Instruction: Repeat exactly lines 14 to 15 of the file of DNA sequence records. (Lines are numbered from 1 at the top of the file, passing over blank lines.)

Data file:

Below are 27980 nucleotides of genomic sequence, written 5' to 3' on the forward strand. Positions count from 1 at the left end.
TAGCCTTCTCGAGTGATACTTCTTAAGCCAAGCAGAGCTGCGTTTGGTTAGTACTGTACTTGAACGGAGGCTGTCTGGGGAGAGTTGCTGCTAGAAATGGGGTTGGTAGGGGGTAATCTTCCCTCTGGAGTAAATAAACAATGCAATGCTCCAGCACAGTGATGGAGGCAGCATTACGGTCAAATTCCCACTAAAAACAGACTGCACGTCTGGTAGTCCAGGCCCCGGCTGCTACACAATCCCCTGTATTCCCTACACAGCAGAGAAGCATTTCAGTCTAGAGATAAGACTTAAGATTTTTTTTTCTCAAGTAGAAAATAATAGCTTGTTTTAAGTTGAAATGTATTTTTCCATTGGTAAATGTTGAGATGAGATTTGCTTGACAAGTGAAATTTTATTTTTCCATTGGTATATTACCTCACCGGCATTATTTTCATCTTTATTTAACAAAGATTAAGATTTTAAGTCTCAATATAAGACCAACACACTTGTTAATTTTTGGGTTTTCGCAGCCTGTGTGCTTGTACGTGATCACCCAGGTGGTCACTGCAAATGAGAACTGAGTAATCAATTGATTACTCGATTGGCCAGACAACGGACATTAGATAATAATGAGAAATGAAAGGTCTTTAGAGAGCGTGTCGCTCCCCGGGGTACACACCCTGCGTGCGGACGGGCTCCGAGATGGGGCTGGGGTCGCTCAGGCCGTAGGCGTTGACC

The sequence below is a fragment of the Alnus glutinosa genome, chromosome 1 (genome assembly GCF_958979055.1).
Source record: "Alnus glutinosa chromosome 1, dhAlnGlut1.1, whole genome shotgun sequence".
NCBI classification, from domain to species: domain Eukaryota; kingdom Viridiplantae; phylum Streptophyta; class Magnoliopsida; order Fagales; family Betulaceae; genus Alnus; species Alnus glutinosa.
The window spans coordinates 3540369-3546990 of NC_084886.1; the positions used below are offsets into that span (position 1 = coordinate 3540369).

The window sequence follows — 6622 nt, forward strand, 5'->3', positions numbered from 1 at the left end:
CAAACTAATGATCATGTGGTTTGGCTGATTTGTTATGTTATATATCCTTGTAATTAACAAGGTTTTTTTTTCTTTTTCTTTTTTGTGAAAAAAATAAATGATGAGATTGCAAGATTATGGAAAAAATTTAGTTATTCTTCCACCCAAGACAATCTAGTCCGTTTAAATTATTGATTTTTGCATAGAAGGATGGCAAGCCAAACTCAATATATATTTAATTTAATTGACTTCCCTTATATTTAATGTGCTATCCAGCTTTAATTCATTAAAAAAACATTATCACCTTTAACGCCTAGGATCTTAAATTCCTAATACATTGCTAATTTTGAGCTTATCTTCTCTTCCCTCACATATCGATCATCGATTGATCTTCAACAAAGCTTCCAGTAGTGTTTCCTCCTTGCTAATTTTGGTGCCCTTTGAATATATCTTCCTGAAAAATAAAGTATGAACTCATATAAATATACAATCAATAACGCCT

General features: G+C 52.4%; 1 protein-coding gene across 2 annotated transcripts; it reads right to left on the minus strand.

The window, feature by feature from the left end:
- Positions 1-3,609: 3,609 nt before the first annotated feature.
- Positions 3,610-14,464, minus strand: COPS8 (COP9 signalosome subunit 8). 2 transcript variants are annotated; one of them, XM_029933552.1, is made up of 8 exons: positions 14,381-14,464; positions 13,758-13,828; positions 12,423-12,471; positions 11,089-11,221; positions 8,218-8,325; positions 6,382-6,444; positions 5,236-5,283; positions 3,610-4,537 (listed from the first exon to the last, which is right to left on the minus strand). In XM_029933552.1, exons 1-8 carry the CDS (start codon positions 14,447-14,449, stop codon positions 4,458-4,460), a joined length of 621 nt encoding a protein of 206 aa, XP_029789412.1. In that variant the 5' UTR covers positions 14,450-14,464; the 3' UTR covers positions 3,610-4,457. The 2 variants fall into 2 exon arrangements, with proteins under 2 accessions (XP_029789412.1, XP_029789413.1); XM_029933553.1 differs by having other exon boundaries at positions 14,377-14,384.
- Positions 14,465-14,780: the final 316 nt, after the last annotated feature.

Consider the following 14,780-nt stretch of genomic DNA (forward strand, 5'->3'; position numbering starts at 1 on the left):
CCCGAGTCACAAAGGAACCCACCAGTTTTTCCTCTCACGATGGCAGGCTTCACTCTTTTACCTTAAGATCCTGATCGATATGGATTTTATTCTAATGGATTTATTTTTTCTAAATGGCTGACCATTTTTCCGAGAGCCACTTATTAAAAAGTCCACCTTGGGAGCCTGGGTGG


Consider the following 14,780-nt stretch of genomic DNA (forward strand, 5'->3'; position numbering starts at 1 on the left):
CCCGAGTCACAAAGGAACCCACCAGTTTTTCCTCTCACGATGGCAGGCTTCACTCTTTTACCTTAAGATCCTGATCGATATGGATTTTATTCTAATGGATTTATTTTTTCTAAATGGCTGACCATTTTTCCGAGAGCCACTTATTAAAAAGTCCACCTTGGGAGCCTGGGTGG